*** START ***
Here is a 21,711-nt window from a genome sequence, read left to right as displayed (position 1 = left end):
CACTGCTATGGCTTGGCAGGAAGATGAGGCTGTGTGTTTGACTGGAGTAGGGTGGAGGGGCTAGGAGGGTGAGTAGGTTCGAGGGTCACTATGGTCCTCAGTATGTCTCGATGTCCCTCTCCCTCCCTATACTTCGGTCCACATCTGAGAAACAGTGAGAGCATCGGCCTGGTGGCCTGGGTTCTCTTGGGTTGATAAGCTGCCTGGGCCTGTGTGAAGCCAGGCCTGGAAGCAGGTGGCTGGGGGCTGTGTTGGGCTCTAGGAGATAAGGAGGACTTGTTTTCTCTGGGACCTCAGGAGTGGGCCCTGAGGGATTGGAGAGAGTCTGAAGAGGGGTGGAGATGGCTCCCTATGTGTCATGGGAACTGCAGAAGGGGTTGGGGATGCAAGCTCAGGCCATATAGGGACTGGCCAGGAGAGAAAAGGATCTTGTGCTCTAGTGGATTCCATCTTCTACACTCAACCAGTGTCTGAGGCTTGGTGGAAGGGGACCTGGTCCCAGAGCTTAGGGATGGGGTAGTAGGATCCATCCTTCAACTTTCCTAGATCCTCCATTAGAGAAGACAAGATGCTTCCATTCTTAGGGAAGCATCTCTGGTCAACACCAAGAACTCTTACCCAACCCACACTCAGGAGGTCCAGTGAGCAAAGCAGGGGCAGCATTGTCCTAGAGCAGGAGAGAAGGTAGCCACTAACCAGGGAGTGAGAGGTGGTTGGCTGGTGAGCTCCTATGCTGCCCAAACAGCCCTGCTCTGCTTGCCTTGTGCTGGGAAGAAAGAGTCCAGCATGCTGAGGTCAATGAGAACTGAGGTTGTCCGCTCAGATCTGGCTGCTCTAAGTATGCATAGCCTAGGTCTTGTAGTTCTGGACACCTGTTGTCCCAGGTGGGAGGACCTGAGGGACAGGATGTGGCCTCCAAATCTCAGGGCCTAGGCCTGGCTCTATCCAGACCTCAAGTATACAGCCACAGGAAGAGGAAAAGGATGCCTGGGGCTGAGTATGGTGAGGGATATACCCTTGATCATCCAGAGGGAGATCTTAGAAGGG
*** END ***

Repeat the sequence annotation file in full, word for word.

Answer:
Here is a 21,711-nt window from a genome sequence, read left to right as displayed (position 1 = left end):
CACTGCTATGGCTTGGCAGGAAGATGAGGCTGTGTGTTTGACTGGAGTAGGGTGGAGGGGCTAGGAGGGTGAGTAGGTTCGAGGGTCACTATGGTCCTCAGTATGTCTCGATGTCCCTCTCCCTCCCTATACTTCGGTCCACATCTGAGAAACAGTGAGAGCATCGGCCTGGTGGCCTGGGTTCTCTTGGGTTGATAAGCTGCCTGGGCCTGTGTGAAGCCAGGCCTGGAAGCAGGTGGCTGGGGGCTGTGTTGGGCTCTAGGAGATAAGGAGGACTTGTTTTCTCTGGGACCTCAGGAGTGGGCCCTGAGGGATTGGAGAGAGTCTGAAGAGGGGTGGAGATGGCTCCCTATGTGTCATGGGAACTGCAGAAGGGGTTGGGGATGCAAGCTCAGGCCATATAGGGACTGGCCAGGAGAGAAAAGGATCTTGTGCTCTAGTGGATTCCATCTTCTACACTCAACCAGTGTCTGAGGCTTGGTGGAAGGGGACCTGGTCCCAGAGCTTAGGGATGGGGTAGTAGGATCCATCCTTCAACTTTCCTAGATCCTCCATTAGAGAAGACAAGATGCTTCCATTCTTAGGGAAGCATCTCTGGTCAACACCAAGAACTCTTACCCAACCCACACTCAGGAGGTCCAGTGAGCAAAGCAGGGGCAGCATTGTCCTAGAGCAGGAGAGAAGGTAGCCACTAACCAGGGAGTGAGAGGTGGTTGGCTGGTGAGCTCCTATGCTGCCCAAACAGCCCTGCTCTGCTTGCCTTGTGCTGGGAAGAAAGAGTCCAGCATGCTGAGGTCAATGAGAACTGAGGTTGTCCGCTCAGATCTGGCTGCTCTAAGTATGCATAGCCTAGGTCTTGTAGTTCTGGACACCTGTTGTCCCAGGTGGGAGGACCTGAGGGACAGGATGTGGCCTCCAAATCTCAGGGCCTAGGCCTGGCTCTATCCAGACCTCAAGTATACAGCCACAGGAAGAGGAAAAGGATGCCTGGGGCTGAGTATGGTGAGGGATATACCCTTGATCATCCAGAGGGAGATCTTAGAAGGG